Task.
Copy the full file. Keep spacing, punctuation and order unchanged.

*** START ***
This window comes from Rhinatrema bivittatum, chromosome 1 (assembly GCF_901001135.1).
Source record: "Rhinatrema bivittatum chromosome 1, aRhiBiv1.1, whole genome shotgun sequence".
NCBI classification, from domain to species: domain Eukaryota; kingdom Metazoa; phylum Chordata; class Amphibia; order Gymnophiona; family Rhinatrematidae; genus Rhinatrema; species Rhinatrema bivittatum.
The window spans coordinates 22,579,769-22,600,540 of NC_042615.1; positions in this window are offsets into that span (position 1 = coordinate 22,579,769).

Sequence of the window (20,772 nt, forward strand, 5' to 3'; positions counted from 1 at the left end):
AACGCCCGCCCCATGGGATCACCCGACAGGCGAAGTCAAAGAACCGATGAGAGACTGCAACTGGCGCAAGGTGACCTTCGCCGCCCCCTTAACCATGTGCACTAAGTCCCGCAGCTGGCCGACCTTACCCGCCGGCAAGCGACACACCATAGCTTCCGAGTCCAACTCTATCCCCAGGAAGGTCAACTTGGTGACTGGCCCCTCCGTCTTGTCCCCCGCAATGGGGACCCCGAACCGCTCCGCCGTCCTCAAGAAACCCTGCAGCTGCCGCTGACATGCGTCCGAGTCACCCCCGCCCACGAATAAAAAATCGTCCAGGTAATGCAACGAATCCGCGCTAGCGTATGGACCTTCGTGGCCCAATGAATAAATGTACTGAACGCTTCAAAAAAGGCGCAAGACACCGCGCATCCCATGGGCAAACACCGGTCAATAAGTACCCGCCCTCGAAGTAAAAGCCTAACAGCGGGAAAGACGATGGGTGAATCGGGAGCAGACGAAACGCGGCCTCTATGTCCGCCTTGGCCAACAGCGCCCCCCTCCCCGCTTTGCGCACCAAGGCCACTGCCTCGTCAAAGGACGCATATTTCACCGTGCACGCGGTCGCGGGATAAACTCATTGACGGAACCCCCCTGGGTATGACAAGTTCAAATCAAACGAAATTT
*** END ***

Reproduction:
This window comes from Rhinatrema bivittatum, chromosome 1 (assembly GCF_901001135.1).
Source record: "Rhinatrema bivittatum chromosome 1, aRhiBiv1.1, whole genome shotgun sequence".
NCBI classification, from domain to species: domain Eukaryota; kingdom Metazoa; phylum Chordata; class Amphibia; order Gymnophiona; family Rhinatrematidae; genus Rhinatrema; species Rhinatrema bivittatum.
The window spans coordinates 22,579,769-22,600,540 of NC_042615.1; positions in this window are offsets into that span (position 1 = coordinate 22,579,769).

Sequence of the window (20,772 nt, forward strand, 5' to 3'; positions counted from 1 at the left end):
AACGCCCGCCCCATGGGATCACCCGACAGGCGAAGTCAAAGAACCGATGAGAGACTGCAACTGGCGCAAGGTGACCTTCGCCGCCCCCTTAACCATGTGCACTAAGTCCCGCAGCTGGCCGACCTTACCCGCCGGCAAGCGACACACCATAGCTTCCGAGTCCAACTCTATCCCCAGGAAGGTCAACTTGGTGACTGGCCCCTCCGTCTTGTCCCCCGCAATGGGGACCCCGAACCGCTCCGCCGTCCTCAAGAAACCCTGCAGCTGCCGCTGACATGCGTCCGAGTCACCCCCGCCCACGAATAAAAAATCGTCCAGGTAATGCAACGAATCCGCGCTAGCGTATGGACCTTCGTGGCCCAATGAATAAATGTACTGAACGCTTCAAAAAAGGCGCAAGACACCGCGCATCCCATGGGCAAACACCGGTCAATAAGTACCCGCCCTCGAAGTAAAAGCCTAACAGCGGGAAAGACGATGGGTGAATCGGGAGCAGACGAAACGCGGCCTCTATGTCCGCCTTGGCCAACAGCGCCCCCCTCCCCGCTTTGCGCACCAAGGCCACTGCCTCGTCAAAGGACGCATATTTCACCGTGCACGCGGTCGCGGGATAAACTCATTGACGGAACCCCCCTGGGTATGACAAGTTCAAATCAAACGAAATTT